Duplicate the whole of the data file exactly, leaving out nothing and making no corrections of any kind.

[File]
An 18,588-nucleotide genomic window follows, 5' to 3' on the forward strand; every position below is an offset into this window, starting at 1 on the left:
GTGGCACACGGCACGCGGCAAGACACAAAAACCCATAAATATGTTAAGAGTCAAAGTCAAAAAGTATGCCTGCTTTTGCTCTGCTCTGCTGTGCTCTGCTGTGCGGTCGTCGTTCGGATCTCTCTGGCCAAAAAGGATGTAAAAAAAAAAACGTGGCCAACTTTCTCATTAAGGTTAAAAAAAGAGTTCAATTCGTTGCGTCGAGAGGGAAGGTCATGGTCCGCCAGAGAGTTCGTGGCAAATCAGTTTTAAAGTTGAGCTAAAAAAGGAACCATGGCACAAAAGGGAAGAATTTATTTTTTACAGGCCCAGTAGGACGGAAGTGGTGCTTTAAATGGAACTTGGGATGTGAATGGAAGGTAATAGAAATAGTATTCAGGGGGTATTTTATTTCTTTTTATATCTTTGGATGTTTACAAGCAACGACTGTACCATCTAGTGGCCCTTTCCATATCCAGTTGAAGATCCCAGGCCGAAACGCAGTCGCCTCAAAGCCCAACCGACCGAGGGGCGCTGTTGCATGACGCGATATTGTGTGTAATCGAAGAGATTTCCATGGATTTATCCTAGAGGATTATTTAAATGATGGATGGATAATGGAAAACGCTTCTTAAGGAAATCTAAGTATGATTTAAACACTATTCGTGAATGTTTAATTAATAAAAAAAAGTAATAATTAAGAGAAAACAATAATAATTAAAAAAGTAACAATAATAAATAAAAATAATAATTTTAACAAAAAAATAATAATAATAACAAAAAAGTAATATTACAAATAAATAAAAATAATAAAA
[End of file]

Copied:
An 18,588-nucleotide genomic window follows, 5' to 3' on the forward strand; every position below is an offset into this window, starting at 1 on the left:
GTGGCACACGGCACGCGGCAAGACACAAAAACCCATAAATATGTTAAGAGTCAAAGTCAAAAAGTATGCCTGCTTTTGCTCTGCTCTGCTGTGCTCTGCTGTGCGGTCGTCGTTCGGATCTCTCTGGCCAAAAAGGATGTAAAAAAAAAAACGTGGCCAACTTTCTCATTAAGGTTAAAAAAAGAGTTCAATTCGTTGCGTCGAGAGGGAAGGTCATGGTCCGCCAGAGAGTTCGTGGCAAATCAGTTTTAAAGTTGAGCTAAAAAAGGAACCATGGCACAAAAGGGAAGAATTTATTTTTTACAGGCCCAGTAGGACGGAAGTGGTGCTTTAAATGGAACTTGGGATGTGAATGGAAGGTAATAGAAATAGTATTCAGGGGGTATTTTATTTCTTTTTATATCTTTGGATGTTTACAAGCAACGACTGTACCATCTAGTGGCCCTTTCCATATCCAGTTGAAGATCCCAGGCCGAAACGCAGTCGCCTCAAAGCCCAACCGACCGAGGGGCGCTGTTGCATGACGCGATATTGTGTGTAATCGAAGAGATTTCCATGGATTTATCCTAGAGGATTATTTAAATGATGGATGGATAATGGAAAACGCTTCTTAAGGAAATCTAAGTATGATTTAAACACTATTCGTGAATGTTTAATTAATAAAAAAAAGTAATAATTAAGAGAAAACAATAATAATTAAAAAAGTAACAATAATAAATAAAAATAATAATTTTAACAAAAAAATAATAATAATAACAAAAAAGTAATATTACAAATAAATAAAAATAATAAAA